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Mediterranean Diet Reduces Depression Risk

Saturday, October 17, 2009 by: Sherry Baker, Health Sciences Editor
Tags: depression, health news, Natural News

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(NewsTarget) There's yet another reason why eating the Mediterranean way is not only delicious but extraordinarily healthy. In addition to helping prevent and even treat type 2 diabetes, metabolic syndrome (https://www.naturalnews.com/025098_nuts_medit... ), heart disease, dementia (https://www.naturalnews.com/026011_mediterran...) and obesity, the Mediterranean diet, which consists of lots of fruits, nuts, whole grains and fish, also helps keep depression at bay. That's the conclusion of new research just published in the Archives of General Psychiatry.

According to background information in the study, the rate of mental disorders over the course of a lifetime is lower in the Mediterranean region than in Northern European countries. That observation suggested to researchers that the way people eat in Mediterranean countries could play a role in better mental health. In fact, earlier research has indicated monounsaturated fatty acids in olive oil, which are used abundantly in the Mediterranean diet, could lower the risk of clinical depression.

Almudena Sanchez-Villegas, B.Pharm., Ph.D., of the University of Las Palmas de Gran Canaria and Clinic of the University of Navarra in Pamplona, Spain, and colleagues investigated 10,094 healthy Spanish participants who completed an initial questionnaire between 1999 and 2005. The research subjects kept track of what they ate daily by using a food frequency list. The scientists then calculated adherence to the Mediterranean diet based on these nine measurements: a high ratio of monounsaturated fatty acids to saturated fatty acids, moderate intake of alcohol, moderate consumption of dairy products, low intake of meat and a high consumption of legumes, fruit, nuts, cereals, vegetables and fish.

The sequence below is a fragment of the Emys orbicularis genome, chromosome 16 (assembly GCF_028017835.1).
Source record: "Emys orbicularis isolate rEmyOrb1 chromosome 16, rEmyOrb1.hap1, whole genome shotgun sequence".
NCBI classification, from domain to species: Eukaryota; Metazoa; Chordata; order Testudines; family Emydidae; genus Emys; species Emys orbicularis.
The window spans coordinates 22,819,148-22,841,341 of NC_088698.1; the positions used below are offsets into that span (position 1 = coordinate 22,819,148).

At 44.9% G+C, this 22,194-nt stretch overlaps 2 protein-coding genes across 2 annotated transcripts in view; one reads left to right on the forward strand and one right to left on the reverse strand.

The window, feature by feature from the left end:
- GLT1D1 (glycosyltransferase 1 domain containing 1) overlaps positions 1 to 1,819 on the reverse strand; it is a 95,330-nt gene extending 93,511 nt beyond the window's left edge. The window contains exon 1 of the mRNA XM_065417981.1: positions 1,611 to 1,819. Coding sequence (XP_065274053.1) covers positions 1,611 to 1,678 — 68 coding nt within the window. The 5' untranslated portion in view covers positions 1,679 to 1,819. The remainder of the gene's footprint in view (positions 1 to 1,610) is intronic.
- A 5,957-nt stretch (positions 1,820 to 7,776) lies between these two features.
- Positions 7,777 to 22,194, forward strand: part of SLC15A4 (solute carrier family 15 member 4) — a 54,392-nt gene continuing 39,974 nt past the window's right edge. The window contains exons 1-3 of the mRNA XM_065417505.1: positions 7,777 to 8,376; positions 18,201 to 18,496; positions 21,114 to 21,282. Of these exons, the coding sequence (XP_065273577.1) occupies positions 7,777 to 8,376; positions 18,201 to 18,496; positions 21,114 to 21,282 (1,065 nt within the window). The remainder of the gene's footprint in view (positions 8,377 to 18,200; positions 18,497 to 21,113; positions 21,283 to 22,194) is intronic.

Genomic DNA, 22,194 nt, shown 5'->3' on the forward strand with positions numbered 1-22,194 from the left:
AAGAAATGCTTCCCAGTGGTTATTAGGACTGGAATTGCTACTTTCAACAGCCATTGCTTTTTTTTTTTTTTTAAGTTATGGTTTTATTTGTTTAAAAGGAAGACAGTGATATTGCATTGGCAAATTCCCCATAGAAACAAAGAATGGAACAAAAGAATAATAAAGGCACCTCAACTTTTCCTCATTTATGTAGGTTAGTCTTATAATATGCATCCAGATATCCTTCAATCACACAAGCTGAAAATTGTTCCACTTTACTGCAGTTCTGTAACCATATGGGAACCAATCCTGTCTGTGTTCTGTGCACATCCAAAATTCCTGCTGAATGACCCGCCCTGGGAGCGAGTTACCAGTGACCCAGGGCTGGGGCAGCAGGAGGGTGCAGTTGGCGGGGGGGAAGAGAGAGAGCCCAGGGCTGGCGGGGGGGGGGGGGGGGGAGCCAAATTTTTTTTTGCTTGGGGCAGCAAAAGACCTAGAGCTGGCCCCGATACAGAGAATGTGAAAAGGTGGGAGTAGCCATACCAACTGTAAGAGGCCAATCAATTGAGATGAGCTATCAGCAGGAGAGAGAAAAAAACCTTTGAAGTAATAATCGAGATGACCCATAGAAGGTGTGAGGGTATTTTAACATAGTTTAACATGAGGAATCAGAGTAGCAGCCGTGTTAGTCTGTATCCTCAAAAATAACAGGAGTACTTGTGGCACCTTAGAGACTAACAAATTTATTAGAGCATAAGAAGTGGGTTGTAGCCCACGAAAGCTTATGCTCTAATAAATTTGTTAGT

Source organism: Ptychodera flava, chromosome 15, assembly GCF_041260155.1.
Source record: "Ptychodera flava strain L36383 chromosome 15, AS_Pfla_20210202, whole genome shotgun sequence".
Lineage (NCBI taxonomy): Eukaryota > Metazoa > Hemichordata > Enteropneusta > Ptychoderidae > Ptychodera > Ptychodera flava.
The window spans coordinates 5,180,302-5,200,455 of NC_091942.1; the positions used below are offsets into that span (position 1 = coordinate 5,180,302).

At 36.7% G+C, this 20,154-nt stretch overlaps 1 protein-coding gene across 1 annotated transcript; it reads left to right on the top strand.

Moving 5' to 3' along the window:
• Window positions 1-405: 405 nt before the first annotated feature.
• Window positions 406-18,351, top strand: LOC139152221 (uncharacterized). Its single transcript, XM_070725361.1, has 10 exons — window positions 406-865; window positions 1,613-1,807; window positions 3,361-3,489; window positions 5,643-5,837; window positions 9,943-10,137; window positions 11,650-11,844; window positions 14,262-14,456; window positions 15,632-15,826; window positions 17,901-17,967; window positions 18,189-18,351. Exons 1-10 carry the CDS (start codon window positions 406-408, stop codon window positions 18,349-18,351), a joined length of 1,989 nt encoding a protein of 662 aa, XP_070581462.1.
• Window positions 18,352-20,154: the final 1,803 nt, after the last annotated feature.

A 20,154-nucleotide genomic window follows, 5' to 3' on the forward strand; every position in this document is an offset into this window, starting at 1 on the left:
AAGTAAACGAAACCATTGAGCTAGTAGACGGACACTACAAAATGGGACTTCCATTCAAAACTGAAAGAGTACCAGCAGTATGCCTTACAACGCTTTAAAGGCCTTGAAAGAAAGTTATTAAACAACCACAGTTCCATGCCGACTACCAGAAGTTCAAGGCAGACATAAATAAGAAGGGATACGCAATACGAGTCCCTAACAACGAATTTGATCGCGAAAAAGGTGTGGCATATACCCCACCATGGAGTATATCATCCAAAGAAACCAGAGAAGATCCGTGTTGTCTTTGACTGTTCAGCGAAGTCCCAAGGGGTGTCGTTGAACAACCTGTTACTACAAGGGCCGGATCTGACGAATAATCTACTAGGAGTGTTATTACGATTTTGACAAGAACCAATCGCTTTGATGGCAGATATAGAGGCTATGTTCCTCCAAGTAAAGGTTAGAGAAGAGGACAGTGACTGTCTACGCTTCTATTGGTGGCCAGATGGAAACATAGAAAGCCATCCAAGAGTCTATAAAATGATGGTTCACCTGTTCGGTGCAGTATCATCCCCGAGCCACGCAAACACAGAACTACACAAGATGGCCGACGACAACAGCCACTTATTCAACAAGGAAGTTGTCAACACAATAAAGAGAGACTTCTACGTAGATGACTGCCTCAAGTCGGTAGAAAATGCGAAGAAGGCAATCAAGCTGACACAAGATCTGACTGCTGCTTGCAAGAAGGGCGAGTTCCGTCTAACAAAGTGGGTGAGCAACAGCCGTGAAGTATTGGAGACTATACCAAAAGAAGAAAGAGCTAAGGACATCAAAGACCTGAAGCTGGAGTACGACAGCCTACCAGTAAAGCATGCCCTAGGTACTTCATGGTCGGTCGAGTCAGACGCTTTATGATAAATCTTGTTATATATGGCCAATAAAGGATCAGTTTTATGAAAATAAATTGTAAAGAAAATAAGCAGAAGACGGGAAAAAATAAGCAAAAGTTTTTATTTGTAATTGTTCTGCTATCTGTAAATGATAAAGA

After approximately 4.4 years of follow-up, 480 research subjects were diagnosed with depression, including 156 men and 324 women. However, the people who had followed the Mediterranean diet most closely had a greater than 30 percent reduction in the risk of depression than whose who had the lowest Mediterranean diet scores.

"The specific mechanisms by which a better adherence to the Mediterranean dietary pattern could help to prevent the occurrence of depression are not well known," the authors wrote in the Archives of General Psychiatry research paper. "Components of the diet may improve blood vessel function, fight inflammation, reduce risk for heart disease and repair oxygen-related cell damage, all of which may decrease the chances of developing depression."

"However, the role of the overall dietary pattern may be more important than the effect of single components. It is plausible that the synergistic combination of a sufficient provision of omega-three fatty acids together with other natural unsaturated fatty acids and antioxidants from olive oil and nuts, flavonoids and other phytochemicals from fruit and other plant foods and large amounts of natural folates and other B vitamins in the overall Mediterranean dietary pattern may exert a fair degree of protection against depression," the scientists concluded.

Although antidepressant drugs such as Prozac and Paxil are now the most commonly prescribed medications in the U.S.(https://www.naturalnews.com/027054_drugs_anti...), there are numerous natural alternatives to these risky, mind altering chemicals. As NaturalNews has reported previously, a host of natural strategies are known to help fight depression including yoga (https://www.naturalnews.com/023599_yoga_depre...), eating sunflower seeds (https://www.naturalnews.com/026165_seeds_sunf...) and getting adequate amounts of vitamin D (https://www.naturalnews.com/022849.html).

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About the author

Sherry Baker is a widely published writer whose work has appeared in Newsweek, Health, the Atlanta Journal and Constitution, Yoga Journal, Optometry, Atlanta, Arthritis Today, Natural Healing Newsletter, OMNI, UCLA's "Healthy Years" newsletter, Mount Sinai School of Medicine's "Focus on Health Aging" newsletter, the Cleveland Clinic's "Men's Health Advisor" newsletter and many others.

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